You might also find information on the diagnosis or management of Silver syndrome in Educational resources (http://www.ghr.nlm.nih.gov/condition/silver-syndrome/show/Educational+resources) and Patient support (http://www.ghr.nlm.nih.gov/condition/silver-syndrome/show/Patient+support).

General information about the diagnosis (http://ghr.nlm.nih.gov/handbook/consult/diagnosis) and management (http://ghr.nlm.nih.gov/handbook/consult/treatment) of genetic conditions is available in the Handbook. Read more about genetic testing (http://ghr.nlm.nih.gov/handbook/testing), particularly the difference between clinical tests and research tests (http://ghr.nlm.nih.gov/handbook/testing/researchtesting).

To locate a healthcare provider, see How can I find a genetics professional in my area? (http://ghr.nlm.nih.gov/handbook/consult/findingprofessional) in the Handbook.

Where can I find additional information about Silver syndrome?

You may find the following resources about Silver syndrome helpful. These materials are written for the general public.

You may also be interested in these resources, which are designed for healthcare professionals and researchers.

What other names do people use for Silver syndrome?

  • Silver spastic paraplegia syndrome
  • spastic paraplegia 17
  • spastic paraplegia with amyotrophy of hands and feet
  • SPG17

For more information about naming genetic conditions, see the Genetics Home Reference Condition Naming Guidelines (http://ghr.nlm.nih.gov/ConditionNameGuide) and How are genetic conditions and genes named? (http://ghr.nlm.nih.gov/handbook/mutationsanddisorders/naming) in the Handbook.

What if I still have specific questions about Silver syndrome?

Ask the Genetic and Rare Diseases Information Center (http://rarediseases.info.nih.gov/GARD/).

What glossary definitions help with understanding Silver syndrome?

autosomal ; autosomal dominant ; cell ; endoplasmic reticulum ; expressed ; gene ; hereditary ; inherit ; inherited ; motor ; mutation ; nervous system ; paraplegia ; penetrance ; pes cavus ; prevalence ; protein ; sign ; spasticity ; syndrome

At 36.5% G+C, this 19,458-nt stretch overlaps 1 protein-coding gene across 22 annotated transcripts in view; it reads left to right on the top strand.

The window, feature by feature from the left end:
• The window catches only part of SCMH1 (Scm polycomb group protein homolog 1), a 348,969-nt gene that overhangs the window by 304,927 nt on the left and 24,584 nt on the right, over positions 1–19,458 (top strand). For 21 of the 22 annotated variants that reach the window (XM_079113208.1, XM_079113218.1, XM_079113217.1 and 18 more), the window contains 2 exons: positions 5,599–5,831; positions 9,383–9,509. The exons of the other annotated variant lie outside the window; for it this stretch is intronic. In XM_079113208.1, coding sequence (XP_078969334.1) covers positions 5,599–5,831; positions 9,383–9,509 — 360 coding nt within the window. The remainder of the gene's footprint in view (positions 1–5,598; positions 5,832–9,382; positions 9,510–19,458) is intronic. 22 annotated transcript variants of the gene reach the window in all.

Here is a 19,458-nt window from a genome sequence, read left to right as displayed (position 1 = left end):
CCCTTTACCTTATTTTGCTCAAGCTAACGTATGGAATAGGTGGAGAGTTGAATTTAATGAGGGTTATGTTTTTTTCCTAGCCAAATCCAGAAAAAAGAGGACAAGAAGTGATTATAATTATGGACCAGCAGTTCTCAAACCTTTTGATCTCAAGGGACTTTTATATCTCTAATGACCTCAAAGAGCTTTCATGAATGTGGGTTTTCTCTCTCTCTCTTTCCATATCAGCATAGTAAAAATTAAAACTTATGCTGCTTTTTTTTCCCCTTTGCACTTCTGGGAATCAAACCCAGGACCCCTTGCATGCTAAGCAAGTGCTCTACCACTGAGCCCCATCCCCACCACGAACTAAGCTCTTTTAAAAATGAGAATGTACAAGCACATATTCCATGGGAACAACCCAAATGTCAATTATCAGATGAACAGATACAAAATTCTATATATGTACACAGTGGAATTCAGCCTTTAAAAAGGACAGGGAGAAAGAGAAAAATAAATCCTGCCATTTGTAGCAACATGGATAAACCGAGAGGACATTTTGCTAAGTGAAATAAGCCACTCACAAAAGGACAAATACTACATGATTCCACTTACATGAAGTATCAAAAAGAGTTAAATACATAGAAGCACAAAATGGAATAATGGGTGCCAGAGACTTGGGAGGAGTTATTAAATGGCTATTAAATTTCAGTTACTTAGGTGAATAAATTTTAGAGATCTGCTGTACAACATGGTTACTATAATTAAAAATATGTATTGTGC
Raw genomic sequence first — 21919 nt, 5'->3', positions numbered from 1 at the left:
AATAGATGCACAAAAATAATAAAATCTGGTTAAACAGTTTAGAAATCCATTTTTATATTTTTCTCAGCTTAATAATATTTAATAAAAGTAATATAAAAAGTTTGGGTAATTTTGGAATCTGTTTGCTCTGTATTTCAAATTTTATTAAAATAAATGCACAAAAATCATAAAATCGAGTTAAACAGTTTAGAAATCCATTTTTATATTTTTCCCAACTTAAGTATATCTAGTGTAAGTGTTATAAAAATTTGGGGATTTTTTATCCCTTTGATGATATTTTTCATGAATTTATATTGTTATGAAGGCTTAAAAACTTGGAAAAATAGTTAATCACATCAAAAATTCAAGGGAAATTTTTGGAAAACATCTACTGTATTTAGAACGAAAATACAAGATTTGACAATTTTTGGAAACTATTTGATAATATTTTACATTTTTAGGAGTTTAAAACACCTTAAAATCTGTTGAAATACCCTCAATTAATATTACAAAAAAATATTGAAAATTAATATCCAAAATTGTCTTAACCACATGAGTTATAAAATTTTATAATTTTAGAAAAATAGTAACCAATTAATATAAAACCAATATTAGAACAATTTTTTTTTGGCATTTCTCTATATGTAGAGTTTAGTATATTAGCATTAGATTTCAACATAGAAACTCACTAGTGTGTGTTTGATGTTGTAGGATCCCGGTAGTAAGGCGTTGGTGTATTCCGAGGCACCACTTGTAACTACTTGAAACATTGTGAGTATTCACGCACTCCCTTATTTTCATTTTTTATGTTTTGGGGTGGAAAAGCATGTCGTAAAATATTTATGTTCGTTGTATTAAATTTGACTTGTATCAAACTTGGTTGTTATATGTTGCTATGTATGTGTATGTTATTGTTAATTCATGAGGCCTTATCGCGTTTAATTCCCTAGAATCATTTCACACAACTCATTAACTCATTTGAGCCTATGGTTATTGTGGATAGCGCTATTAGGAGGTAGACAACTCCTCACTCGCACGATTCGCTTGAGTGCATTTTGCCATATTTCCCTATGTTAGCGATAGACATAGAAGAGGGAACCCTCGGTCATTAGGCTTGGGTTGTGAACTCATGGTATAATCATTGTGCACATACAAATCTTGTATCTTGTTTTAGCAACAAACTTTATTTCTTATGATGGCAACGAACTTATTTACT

You may find definitions for these and many other terms in the Genetics Home Reference Glossary (http://www.ghr.nlm.nih.gov/glossary).

References

  • Cafforio G, Calabrese R, Morelli N, Mancuso M, Piazza S, Martinuzzi A, Bassi MT, Crippa F, Siciliano G. The first Italian family with evidence of pyramidal impairment as phenotypic manifestation of Silver syndrome BSCL2 gene mutation. Neurol Sci. 2008 Jun;29(3):189-91. doi: 10.1007/s10072-008-0937-y. Epub 2008 Jul 9. (http://www.ncbi.nlm.nih.gov/pubmed/18612770?dopt=Abstract)
  • Rowland LP, Bird TD. Silver syndrome: The complexity of complicated hereditary spastic paraplegia. Neurology. 2008 May 20;70(21):1948-9. doi: 10.1212/01.wnl.0000312519.62351.5b. (http://www.ncbi.nlm.nih.gov/pubmed/18490616?dopt=Abstract)
  • Silver JR. Silver syndrome. BMJ. 2007 Sep 1;335(7617):422-3. (http://www.ncbi.nlm.nih.gov/pubmed/17762032?dopt=Abstract)
  • van de Warrenburg BP, Scheffer H, van Eijk JJ, Versteeg MH, Kremer H, Zwarts MJ, Schelhaas HJ, van Engelen BG. BSCL2 mutations in two Dutch families with overlapping Silver syndrome-distal hereditary motor neuropathy. Neuromuscul Disord. 2006 Feb;16(2):122-5. Epub 2006 Jan 19. (http://www.ncbi.nlm.nih.gov/pubmed/16427281?dopt=Abstract)
  • Windpassinger C, Auer-Grumbach M, Irobi J, Patel H, Petek E, Hörl G, Malli R, Reed JA, Dierick I, Verpoorten N, Warner TT, Proukakis C, Van den Bergh P, Verellen C, Van Maldergem L, Merlini L, De Jonghe P, Timmerman V, Crosby AH, Wagner K. Heterozygous missense mutations in BSCL2 are associated with distal hereditary motor neuropathy and Silver syndrome. Nat Genet. 2004 Mar;36(3):271-6. Epub 2004 Feb 22. (http://www.ncbi.nlm.nih.gov/pubmed/14981520?dopt=Abstract)

 

The resources on this site should not be used as a substitute for professional medical care or advice. Users seeking information about a personal genetic disease, syndrome, or condition should consult with a qualified healthcare professional. See How can I find a genetics professional in my area? (http://ghr.nlm.nih.gov/handbook/consult/findingprofessional) in the Handbook.

 
Reviewed: February 2012
Published: September 15, 2014